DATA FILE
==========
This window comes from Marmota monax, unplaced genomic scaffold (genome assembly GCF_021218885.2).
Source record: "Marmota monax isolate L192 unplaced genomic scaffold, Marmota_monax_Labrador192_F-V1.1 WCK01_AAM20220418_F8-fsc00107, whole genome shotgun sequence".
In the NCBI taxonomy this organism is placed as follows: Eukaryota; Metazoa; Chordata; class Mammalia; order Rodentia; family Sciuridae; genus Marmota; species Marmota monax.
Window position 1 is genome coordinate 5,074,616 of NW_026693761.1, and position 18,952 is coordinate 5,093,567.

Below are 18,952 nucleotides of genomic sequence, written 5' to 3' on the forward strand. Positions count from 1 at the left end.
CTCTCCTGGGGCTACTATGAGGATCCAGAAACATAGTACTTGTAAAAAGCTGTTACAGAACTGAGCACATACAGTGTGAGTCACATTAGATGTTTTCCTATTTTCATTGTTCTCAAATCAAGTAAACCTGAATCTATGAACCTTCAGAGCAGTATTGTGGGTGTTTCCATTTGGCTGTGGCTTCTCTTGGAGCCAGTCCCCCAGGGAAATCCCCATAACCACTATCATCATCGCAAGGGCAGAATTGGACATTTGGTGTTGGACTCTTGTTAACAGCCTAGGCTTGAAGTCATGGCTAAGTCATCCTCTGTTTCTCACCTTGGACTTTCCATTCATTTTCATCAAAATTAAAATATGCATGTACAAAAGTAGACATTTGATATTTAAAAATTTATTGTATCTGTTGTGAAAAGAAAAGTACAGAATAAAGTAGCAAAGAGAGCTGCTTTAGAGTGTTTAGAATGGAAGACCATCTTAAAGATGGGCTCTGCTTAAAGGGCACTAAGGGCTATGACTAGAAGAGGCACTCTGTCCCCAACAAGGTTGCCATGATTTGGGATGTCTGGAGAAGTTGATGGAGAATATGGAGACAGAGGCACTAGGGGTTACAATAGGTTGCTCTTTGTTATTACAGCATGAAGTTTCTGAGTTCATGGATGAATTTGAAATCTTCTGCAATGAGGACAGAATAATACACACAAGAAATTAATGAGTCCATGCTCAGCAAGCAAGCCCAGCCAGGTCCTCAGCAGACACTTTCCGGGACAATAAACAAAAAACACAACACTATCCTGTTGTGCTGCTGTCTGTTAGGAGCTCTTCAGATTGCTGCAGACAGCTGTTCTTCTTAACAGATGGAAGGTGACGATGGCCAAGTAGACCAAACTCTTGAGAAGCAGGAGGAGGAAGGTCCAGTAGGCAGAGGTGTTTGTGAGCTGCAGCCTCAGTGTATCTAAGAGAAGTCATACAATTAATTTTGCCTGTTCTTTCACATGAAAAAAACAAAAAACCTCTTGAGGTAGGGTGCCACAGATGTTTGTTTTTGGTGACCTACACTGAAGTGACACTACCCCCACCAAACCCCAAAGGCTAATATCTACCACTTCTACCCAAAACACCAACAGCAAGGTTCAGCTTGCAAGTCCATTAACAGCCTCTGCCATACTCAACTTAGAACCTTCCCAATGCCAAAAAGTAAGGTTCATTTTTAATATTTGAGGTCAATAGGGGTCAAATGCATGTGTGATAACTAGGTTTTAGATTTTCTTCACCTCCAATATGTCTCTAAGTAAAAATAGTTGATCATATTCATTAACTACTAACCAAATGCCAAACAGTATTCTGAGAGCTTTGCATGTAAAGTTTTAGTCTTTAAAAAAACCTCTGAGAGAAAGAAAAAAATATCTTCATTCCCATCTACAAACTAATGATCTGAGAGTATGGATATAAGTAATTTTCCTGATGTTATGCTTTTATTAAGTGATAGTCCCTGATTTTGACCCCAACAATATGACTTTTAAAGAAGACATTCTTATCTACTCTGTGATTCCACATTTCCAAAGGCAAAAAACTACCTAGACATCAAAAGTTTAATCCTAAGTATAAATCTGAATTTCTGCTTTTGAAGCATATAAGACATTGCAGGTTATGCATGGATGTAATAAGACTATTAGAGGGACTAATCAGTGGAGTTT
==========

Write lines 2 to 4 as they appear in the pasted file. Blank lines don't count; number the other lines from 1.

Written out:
Source record: "Marmota monax isolate L192 unplaced genomic scaffold, Marmota_monax_Labrador192_F-V1.1 WCK01_AAM20220418_F8-fsc00107, whole genome shotgun sequence".
In the NCBI taxonomy this organism is placed as follows: Eukaryota; Metazoa; Chordata; class Mammalia; order Rodentia; family Sciuridae; genus Marmota; species Marmota monax.
Window position 1 is genome coordinate 5,074,616 of NW_026693761.1, and position 18,952 is coordinate 5,093,567.